VIDEO: Breaches, belly-flops and a close encounter with humpback whales

VIDEO: Breaches, belly-flops and a close encounter with humpback whales

A wildlife tour of a lifetime for some visitors to Vancouver Island

When Erica Farrell booked a wildlife/adventure tour for her family, visiting from England, she was ever hopeful.

A whale, maybe… perhaps a small pod.

What they got was more than anyone could have expected. Even the tour guide was beaming at day’s end.

The six-hour tour produced a family of orcas, a shoreline of sea lions, and a dozen humpback whales breaching, belly-flopping, and swimming right up to the boat.

“Since I’ve been doing these tours, 20 years, that was probably one of my top 10 of all time,” said Garry Henkel, owner/operator of Aboriginal Journeys. “I’ve done more than 3,000 tours, but today was a special day. Some days you just see humpbacks. Some days you just see orcas. Some days, you just see spouts. But today was special. I don’t get to do this often.”

Orcas at play in Desolation Sound. (Terry Farrell/Comox Valley Record)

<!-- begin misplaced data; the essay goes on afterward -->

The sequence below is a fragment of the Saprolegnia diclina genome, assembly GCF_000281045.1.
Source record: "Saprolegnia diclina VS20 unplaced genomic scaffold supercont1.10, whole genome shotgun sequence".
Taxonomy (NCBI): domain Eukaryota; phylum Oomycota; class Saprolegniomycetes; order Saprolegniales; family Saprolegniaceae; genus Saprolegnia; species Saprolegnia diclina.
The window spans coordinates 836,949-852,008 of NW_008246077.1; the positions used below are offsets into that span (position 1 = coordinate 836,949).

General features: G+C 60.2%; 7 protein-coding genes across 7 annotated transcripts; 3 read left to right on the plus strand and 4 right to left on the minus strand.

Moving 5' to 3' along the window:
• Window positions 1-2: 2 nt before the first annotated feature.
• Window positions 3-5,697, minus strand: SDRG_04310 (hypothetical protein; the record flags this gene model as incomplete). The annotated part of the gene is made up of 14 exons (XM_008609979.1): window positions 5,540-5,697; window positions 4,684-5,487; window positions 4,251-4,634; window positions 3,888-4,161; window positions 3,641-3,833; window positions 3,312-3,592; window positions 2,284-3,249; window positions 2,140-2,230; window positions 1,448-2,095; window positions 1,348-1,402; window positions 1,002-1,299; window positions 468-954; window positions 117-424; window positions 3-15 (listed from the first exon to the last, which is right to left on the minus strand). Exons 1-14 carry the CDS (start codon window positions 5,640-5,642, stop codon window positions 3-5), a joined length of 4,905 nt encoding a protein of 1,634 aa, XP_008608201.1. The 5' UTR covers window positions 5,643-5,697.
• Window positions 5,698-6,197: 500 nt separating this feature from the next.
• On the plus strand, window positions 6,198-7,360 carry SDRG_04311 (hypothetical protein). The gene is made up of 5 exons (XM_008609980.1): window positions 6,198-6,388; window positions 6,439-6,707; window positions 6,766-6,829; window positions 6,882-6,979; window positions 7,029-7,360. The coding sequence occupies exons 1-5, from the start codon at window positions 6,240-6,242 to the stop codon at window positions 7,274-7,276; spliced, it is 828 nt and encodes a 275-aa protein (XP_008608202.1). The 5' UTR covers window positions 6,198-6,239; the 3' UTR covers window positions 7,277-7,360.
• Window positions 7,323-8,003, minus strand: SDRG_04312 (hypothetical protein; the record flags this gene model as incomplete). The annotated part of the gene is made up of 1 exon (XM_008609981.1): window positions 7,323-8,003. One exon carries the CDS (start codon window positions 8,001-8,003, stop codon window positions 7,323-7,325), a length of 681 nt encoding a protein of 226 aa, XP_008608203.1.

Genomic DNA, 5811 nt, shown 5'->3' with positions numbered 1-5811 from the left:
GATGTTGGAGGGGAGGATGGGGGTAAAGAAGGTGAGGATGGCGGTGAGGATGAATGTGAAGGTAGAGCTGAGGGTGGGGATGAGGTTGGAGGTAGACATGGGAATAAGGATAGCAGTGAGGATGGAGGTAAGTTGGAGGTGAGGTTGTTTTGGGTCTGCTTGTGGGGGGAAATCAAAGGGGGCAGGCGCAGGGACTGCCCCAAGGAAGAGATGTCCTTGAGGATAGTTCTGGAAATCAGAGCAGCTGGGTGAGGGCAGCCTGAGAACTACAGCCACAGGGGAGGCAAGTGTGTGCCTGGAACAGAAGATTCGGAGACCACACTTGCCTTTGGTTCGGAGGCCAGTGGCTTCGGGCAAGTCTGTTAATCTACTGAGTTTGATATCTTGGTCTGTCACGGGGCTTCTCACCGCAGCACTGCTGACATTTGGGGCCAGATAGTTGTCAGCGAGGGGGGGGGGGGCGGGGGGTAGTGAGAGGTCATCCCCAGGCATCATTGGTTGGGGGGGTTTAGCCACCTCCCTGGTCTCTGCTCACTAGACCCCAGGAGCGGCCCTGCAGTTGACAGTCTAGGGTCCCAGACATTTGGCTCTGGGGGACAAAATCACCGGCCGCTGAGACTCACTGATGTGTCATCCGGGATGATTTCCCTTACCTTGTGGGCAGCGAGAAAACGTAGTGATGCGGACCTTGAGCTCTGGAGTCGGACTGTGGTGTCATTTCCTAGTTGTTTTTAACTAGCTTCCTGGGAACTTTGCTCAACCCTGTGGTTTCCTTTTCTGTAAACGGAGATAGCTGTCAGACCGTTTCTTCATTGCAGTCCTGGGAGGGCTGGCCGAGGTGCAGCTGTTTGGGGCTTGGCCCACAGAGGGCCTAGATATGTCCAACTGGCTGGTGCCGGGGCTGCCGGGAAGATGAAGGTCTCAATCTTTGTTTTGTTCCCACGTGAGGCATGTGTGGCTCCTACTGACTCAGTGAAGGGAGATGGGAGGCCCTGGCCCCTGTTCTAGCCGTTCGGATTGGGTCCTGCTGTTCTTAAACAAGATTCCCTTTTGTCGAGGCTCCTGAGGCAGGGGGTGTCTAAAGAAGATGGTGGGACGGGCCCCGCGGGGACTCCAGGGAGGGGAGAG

The British contingent was awed.

“Almost speechless with admiration for the beauty, the wildlife,” said Erica’s mother, Brenda Nevard, who was visiting Vancouver Island for the first time. “Difficult to put into words. A once in a lifetime experience.”

Brenda’s son, Phil Nevard, and his wife, Lythan, were equally impressed, not only with the wildlife experience, but with Henkel’s expertise as well.

“It was great to have such a knowledgeable guide with a First Nations’ respect for nature and the sea,” said Phil.

“It was one of the best days of my life and to be out with someone who respects the animals and is as excited to see them as we are was amazing,” added Lythan.

A humpback goes for a deep dive.(Photo by Erica Farrell)

Henkel said the re-emergence of humpback whales to the area has made the adventure tour experience that much better.

“We never used to see any humpbacks here until probably the last four or five years,” said Henkel. “Many, many years ago, they were hunted, back in the 1800s, early 1900s… almost hunted to extinction. I think they are making a comeback now finally because there’s less pressure on them, and because there’s a lot of krill.

“It’s great, because we used to just look for orcas and dolphins and stuff, but now we have the humpbacks as well so it really adds to the experience.”

Erica’s son, Ian Bowen of Grande Prairie, Alta., was also on the boat.

“We’re very lucky as Canadians to have this in our backyard,” he said.

Henkel concurred.

“There’s not many places in the world you can see that – orcas and humpbacks,” said Henkel. “In our area, in September, now you can sometimes see orcas, humpbacks, grizzly bears, black bears and sometimes dolphins, all in one day.”

For more information on adventure tours, visit http://www.aboriginaljourneys.com/

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